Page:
The government of the Cayman Islands has yet to formalise a timeframe for introducing much-needed legislation for the Caribbean jurisdiction’s increasingly successful blockchain sector, a conference heard yesterday.
Cayman-registered blockchain companies are among the fastest-growing anywhere in the world, with upwards of £4.2bn raised from initial coin offerings (ICOs, the cryptocurrency equivalent of an IPO).
Officials and fintech industry leaders have long argued that the non-existence of blockchain regulations in the Caymans is damaging to the jurisdiction’s reputation, and is potentially detrimental to the industry’s prospects.
Francis Arana, the head of the Attorney General’s anti-money laundering unit, confirmed yesterday that there is no timeline set for when any legislation might be implemented.
“I am not certain, but these things do take a lot of time,” Arana said at a conference on anti-money laundering practices for cryptocurrencies hosted by FTS, a financial services consulting firm.
No gun to jump
“I don’t foresee anything this year. If I were to hazard a guess, it would be early next year when you see proposals being circulated.”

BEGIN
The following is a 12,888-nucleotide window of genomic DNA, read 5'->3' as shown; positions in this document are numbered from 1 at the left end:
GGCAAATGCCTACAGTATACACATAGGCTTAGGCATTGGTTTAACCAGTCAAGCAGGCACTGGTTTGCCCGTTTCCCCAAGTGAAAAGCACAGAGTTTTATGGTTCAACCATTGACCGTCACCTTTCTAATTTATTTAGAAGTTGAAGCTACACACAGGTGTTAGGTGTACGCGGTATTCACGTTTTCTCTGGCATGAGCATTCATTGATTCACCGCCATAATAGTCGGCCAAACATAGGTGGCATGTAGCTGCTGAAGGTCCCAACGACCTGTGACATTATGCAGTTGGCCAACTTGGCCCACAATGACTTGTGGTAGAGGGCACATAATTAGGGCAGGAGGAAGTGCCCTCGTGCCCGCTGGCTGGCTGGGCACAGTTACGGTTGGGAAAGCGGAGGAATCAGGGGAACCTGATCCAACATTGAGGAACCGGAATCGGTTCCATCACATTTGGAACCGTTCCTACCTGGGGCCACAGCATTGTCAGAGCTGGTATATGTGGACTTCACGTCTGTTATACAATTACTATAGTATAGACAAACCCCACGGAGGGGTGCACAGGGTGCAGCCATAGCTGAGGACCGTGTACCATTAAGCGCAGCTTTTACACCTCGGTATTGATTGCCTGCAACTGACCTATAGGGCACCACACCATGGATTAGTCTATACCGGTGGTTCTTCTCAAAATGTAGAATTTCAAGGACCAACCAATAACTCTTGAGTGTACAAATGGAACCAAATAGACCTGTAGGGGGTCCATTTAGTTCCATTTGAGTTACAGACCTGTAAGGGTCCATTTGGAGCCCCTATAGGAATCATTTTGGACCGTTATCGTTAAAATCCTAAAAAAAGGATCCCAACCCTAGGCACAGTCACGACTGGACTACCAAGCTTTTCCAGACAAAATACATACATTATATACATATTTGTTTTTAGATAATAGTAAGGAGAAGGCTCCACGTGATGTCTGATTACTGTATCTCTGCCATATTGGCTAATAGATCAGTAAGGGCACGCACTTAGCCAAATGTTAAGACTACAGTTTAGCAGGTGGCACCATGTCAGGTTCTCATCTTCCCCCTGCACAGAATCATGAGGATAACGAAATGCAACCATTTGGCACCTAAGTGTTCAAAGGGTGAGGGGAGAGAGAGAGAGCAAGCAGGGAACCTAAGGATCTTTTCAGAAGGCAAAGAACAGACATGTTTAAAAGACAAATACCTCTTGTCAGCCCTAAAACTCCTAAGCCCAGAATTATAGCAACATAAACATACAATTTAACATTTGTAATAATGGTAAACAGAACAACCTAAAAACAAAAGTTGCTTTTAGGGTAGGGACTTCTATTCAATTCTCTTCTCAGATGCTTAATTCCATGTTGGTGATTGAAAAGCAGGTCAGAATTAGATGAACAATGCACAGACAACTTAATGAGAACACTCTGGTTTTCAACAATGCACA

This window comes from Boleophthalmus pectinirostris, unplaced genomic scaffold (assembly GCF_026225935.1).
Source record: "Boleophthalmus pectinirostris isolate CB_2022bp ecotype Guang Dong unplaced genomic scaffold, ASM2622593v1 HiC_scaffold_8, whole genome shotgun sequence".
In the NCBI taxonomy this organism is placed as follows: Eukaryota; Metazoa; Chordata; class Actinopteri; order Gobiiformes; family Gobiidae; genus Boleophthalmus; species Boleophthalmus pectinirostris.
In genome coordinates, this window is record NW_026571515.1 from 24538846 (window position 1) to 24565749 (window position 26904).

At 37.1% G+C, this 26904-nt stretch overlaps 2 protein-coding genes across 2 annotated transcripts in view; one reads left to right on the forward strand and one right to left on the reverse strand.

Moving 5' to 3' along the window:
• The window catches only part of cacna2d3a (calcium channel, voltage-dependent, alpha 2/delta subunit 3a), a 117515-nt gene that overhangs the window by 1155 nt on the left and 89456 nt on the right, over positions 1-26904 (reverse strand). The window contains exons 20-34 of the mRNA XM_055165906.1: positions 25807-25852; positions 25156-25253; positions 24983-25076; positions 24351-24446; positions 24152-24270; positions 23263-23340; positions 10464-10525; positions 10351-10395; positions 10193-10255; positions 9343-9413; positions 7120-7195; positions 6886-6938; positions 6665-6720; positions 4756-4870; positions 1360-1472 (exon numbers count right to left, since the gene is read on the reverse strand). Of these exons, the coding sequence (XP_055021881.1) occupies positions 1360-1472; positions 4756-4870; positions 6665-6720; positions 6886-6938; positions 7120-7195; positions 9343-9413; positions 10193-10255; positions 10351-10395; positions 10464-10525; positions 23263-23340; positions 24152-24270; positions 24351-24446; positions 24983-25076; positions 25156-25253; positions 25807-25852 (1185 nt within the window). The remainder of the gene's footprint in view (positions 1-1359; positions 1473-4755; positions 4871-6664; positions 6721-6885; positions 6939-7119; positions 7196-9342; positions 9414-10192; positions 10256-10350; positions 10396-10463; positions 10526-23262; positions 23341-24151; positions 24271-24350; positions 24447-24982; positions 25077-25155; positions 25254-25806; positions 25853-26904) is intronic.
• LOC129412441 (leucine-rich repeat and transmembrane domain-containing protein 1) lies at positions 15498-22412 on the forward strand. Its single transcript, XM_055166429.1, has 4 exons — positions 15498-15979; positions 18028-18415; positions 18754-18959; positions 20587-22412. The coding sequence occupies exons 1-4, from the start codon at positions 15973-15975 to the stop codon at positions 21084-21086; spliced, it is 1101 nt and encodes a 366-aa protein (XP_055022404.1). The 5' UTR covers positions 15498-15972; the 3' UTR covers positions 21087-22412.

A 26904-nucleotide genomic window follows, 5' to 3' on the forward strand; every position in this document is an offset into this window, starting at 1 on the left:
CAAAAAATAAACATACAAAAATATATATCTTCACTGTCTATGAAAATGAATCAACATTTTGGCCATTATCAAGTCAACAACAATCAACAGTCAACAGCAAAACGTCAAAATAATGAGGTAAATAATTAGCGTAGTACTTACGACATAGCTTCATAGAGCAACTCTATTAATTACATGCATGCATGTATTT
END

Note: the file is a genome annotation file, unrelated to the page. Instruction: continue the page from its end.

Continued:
Tara Rivers, Cayman’s financial services minister, said in May that his department is considering recommendations created by a Cayman Islands Monetary Authority working group, but no decision had yet been taken: “The international community is just starting to discuss this. Do you want to jump the gun?”
Cryptocurrency regulation will be a central focus of the Caribbean Financial Action Task Force (CFATF), which meets in October. CFATF executive director, Dawne Spicer, cautioned that there remains confusion over the basic terminology within the sector.
Spicer explained: “The initial thinking is that ‘cryptocurrencies’ is too specific, and virtual currencies is what has been used before. And maybe ‘crypto assets’ is good because ‘crypto assets’ is for the value of any type of asset.”